Doctors' union denies 108% wages hike

Dr John D Woods, chair of the BMA in Northern Ireland
Seann Graham

THE biggest doctors' union in Northern Ireland has denied claims its chairman has received a massive 108 per cent pay rise.

Dr John D Woods, who heads up the local branch of the British Medical Association (BMA) is reported to be earning 62,631 for his role - in addition to his consultant's wage at the Belfast Health and Social Care Trust.

The medic's counterparts in England, Scotland and Wales are also reported to have received similar salary hikes in excess of 90 per cent.

But the BMA, which represents around 153,000 doctors and medical students across the NHS - of which 5,500 are in the north - said a large portion of their pay is put back into the NHS as "compensation" to their employers for the time they are not practising medicine.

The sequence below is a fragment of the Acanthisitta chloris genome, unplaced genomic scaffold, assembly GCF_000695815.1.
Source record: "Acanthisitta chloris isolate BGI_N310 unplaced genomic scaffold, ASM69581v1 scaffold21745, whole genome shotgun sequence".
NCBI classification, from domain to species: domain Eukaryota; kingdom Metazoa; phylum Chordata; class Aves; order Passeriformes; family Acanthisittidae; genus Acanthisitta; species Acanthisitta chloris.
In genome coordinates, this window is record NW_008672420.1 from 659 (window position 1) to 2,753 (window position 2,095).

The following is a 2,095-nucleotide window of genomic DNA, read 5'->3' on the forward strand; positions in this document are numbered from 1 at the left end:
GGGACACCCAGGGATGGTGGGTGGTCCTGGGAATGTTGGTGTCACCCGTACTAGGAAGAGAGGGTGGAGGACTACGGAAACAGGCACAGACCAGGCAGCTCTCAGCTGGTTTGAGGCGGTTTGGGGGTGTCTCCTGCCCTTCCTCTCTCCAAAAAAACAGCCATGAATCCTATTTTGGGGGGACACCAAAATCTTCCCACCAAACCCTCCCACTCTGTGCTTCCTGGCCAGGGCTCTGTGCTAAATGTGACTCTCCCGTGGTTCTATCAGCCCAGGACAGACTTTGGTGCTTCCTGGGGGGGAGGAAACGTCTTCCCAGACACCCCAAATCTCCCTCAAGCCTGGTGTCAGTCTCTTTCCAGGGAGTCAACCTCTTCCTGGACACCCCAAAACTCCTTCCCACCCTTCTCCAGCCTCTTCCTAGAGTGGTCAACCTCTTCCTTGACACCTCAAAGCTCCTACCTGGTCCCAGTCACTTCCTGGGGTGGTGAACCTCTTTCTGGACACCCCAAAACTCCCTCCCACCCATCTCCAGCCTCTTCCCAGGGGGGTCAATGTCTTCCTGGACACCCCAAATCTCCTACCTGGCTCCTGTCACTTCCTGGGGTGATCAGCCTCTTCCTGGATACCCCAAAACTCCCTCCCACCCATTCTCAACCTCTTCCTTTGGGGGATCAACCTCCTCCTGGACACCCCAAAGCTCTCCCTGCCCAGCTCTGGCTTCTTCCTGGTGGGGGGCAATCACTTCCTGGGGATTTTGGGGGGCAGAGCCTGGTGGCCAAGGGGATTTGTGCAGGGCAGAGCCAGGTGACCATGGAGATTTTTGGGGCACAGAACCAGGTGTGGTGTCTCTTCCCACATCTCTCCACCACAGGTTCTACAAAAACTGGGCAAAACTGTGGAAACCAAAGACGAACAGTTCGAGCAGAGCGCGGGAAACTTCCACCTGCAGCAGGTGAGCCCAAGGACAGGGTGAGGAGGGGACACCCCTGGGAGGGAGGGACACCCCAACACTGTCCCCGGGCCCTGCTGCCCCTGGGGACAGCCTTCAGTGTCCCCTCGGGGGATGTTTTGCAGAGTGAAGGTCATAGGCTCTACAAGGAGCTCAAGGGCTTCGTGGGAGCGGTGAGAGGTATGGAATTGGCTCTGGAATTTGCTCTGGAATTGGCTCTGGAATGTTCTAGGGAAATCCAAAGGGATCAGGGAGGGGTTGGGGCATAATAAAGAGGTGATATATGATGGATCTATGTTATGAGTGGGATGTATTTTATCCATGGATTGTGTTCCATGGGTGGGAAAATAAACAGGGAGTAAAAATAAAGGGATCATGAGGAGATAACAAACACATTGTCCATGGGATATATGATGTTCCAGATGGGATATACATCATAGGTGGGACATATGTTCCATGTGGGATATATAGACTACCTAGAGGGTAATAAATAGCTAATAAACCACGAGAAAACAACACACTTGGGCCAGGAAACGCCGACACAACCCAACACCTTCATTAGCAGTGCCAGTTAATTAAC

Dr Woods, who is a kidney specialist and employed as a consultant nephrologist, was unavailable for comment.

Instead a BMA spokeswoman said that holding the position of chair can be a "full-time role" and that it was "only right that these increasing demands are appropriately recognised".

It is not clear however if Dr Woods is currently holding a full-time position as chair.

"As the recognised leaders of their profession the BMA's chief officers are active, practising doctors," added the spokeswoman.

"BMA Council and its remuneration committee made its decision in 2014 - without the input or even the presence of those officers affected. In most cases some of the financial package is paid to the doctors' employers in order to release them to attend work on behalf of the profession.

"If we are to have the right people in the job, it is vital that they are not discouraged from doing so because of financial penalties.

"The levels of pay were recommended by the BMA's Remuneration Committee, independent of the chief officers, with oversight from the BMA's audit committee and the oversight and finance committee."


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